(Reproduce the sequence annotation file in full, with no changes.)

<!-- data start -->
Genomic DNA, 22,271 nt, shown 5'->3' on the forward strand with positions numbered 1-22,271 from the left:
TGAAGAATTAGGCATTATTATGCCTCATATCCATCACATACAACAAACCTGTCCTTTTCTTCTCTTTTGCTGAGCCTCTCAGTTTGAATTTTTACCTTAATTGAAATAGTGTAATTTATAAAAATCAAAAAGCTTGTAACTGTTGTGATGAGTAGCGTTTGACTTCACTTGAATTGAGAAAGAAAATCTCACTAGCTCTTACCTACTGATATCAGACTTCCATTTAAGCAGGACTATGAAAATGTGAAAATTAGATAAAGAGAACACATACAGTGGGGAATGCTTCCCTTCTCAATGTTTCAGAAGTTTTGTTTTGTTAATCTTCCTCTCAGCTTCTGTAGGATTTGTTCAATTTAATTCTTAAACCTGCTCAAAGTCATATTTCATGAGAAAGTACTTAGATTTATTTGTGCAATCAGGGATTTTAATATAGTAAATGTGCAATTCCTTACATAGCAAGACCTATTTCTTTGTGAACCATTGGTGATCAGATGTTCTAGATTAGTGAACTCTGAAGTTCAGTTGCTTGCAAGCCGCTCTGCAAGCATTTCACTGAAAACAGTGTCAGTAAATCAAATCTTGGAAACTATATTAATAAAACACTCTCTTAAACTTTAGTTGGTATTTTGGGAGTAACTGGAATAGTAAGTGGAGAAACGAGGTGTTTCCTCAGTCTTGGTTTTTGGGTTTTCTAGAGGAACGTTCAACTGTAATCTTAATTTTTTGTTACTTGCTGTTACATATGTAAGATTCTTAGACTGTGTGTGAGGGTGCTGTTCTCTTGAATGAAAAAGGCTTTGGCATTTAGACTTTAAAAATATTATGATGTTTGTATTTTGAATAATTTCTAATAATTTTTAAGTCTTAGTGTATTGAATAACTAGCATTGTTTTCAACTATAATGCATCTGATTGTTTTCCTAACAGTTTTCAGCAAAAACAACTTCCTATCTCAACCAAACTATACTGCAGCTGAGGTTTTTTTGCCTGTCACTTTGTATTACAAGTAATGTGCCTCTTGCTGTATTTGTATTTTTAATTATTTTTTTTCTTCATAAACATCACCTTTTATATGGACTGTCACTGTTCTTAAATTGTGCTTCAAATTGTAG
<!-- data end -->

Genomic DNA, 22,271 nt, shown 5'->3' on the forward strand with positions numbered 1-22,271 from the left:
TGAAGAATTAGGCATTATTATGCCTCATATCCATCACATACAACAAACCTGTCCTTTTCTTCTCTTTTGCTGAGCCTCTCAGTTTGAATTTTTACCTTAATTGAAATAGTGTAATTTATAAAAATCAAAAAGCTTGTAACTGTTGTGATGAGTAGCGTTTGACTTCACTTGAATTGAGAAAGAAAATCTCACTAGCTCTTACCTACTGATATCAGACTTCCATTTAAGCAGGACTATGAAAATGTGAAAATTAGATAAAGAGAACACATACAGTGGGGAATGCTTCCCTTCTCAATGTTTCAGAAGTTTTGTTTTGTTAATCTTCCTCTCAGCTTCTGTAGGATTTGTTCAATTTAATTCTTAAACCTGCTCAAAGTCATATTTCATGAGAAAGTACTTAGATTTATTTGTGCAATCAGGGATTTTAATATAGTAAATGTGCAATTCCTTACATAGCAAGACCTATTTCTTTGTGAACCATTGGTGATCAGATGTTCTAGATTAGTGAACTCTGAAGTTCAGTTGCTTGCAAGCCGCTCTGCAAGCATTTCACTGAAAACAGTGTCAGTAAATCAAATCTTGGAAACTATATTAATAAAACACTCTCTTAAACTTTAGTTGGTATTTTGGGAGTAACTGGAATAGTAAGTGGAGAAACGAGGTGTTTCCTCAGTCTTGGTTTTTGGGTTTTCTAGAGGAACGTTCAACTGTAATCTTAATTTTTTGTTACTTGCTGTTACATATGTAAGATTCTTAGACTGTGTGTGAGGGTGCTGTTCTCTTGAATGAAAAAGGCTTTGGCATTTAGACTTTAAAAATATTATGATGTTTGTATTTTGAATAATTTCTAATAATTTTTAAGTCTTAGTGTATTGAATAACTAGCATTGTTTTCAACTATAATGCATCTGATTGTTTTCCTAACAGTTTTCAGCAAAAACAACTTCCTATCTCAACCAAACTATACTGCAGCTGAGGTTTTTTTGCCTGTCACTTTGTATTACAAGTAATGTGCCTCTTGCTGTATTTGTATTTTTAATTATTTTTTTTCTTCATAAACATCACCTTTTATATGGACTGTCACTGTTCTTAAATTGTGCTTCAAATTGTAG